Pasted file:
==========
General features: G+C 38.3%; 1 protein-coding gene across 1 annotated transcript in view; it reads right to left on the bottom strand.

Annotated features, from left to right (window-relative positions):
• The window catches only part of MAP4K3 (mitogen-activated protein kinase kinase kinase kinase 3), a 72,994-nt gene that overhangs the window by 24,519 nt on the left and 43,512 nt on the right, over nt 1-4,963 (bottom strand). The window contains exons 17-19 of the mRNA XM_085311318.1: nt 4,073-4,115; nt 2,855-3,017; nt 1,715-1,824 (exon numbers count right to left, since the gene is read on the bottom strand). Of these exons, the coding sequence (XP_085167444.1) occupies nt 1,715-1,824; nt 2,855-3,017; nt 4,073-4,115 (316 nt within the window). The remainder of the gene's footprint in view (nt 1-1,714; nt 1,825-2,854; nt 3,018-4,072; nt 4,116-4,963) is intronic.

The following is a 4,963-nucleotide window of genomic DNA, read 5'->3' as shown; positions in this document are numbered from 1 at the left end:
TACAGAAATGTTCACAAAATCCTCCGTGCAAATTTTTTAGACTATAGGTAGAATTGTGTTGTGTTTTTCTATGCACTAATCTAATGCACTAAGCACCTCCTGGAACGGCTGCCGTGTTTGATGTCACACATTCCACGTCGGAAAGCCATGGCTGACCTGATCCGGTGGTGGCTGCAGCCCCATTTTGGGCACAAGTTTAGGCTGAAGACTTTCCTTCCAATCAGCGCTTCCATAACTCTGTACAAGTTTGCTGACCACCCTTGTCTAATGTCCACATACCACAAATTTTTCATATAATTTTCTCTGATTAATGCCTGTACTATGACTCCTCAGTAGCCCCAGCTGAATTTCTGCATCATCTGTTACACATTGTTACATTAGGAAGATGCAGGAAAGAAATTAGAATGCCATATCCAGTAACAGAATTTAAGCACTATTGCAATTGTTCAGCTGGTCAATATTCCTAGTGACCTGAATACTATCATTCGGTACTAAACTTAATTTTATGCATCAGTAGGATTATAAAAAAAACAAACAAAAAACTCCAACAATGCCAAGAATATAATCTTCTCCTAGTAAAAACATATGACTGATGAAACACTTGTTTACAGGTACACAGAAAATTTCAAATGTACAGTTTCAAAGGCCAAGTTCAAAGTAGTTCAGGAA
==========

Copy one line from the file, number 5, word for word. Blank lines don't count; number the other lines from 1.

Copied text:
TACAGAAATGTTCACAAAATCCTCCGTGCAAATTTTTTAGACTATAGGTAGAATTGTGTTGTGTTTTTCTATGCACTAATCTAATGCACTAAGCACCTCCTGGAACGGCTGCCGTGTTTGATGTCACACATTCCACGTCGGAAAGCCATGGCTGACCTGATCCGGTGGTGGCTGCAGCCCCATTTTGGGCACAAGTTTAGGCTGAAGACTTTCCTTCCAATCAGCGCTTCCATAACTCTGTACAAGTTTGCTGACCACCCTTGTCTAATGTCCACATACCACAAATTTTTCATATAATTTTCTCTGATTAATGCCTGTACTATGACTCCTCAGTAGCCCCAGCTGAATTTCTGCATCATCTGTTACACATTGTTACATTAGGAAGATGCAGGAAAGAAATTAGAATGCCATATCCAGTAACAGAATTTAAGCACTATTGCAATTGTTCAGCTGGTCAATATTCCTAGTGACCTGAATACTATCATTCGGTACTAAACTTAATTTTATGCATCAGTAGGATTATAAAAAAAACAAACAAAAAACTCCAACAATGCCAAGAATATAATCTTCTCCTAGTAAAAACATATGACTGATGAAACACTTGTTTACAGGTACACAGAAAATTTCAAATGTACAGTTTCAAAGGCCAAGTTCAAAGTAGTTCAGGAA